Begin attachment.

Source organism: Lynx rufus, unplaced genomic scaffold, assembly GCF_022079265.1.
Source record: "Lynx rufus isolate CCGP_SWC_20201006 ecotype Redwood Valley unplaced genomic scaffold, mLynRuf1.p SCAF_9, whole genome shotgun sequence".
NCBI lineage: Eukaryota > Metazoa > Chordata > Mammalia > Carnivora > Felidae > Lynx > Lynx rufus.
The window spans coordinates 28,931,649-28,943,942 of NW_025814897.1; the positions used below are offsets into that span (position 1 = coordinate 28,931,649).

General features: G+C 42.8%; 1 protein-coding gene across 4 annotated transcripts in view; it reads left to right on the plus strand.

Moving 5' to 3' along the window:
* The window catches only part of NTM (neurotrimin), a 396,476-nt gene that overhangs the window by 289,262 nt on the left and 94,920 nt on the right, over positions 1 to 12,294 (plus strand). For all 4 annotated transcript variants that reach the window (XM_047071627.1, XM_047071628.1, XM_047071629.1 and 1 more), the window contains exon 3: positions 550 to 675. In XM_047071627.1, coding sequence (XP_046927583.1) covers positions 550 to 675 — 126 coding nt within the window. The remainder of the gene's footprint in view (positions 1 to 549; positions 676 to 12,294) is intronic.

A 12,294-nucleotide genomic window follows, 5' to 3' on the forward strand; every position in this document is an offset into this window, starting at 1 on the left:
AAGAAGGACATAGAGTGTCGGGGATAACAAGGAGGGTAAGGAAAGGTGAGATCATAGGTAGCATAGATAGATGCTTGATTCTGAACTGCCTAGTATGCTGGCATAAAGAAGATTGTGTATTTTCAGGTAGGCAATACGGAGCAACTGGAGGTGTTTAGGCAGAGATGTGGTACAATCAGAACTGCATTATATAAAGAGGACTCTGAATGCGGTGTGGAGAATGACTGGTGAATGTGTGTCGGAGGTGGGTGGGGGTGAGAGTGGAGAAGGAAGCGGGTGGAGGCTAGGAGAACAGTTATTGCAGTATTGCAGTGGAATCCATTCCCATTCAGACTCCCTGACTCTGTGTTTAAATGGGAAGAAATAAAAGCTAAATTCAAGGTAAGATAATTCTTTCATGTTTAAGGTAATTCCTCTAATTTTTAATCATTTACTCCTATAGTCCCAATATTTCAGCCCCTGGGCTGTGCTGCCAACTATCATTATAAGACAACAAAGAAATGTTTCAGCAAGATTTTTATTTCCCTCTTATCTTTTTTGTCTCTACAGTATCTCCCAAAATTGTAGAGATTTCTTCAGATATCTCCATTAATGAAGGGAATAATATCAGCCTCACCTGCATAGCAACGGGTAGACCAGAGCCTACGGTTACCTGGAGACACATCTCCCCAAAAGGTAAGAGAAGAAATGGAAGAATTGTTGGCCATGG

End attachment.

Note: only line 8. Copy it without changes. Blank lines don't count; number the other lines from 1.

A 12,294-nucleotide genomic window follows, 5' to 3' on the forward strand; every position in this document is an offset into this window, starting at 1 on the left: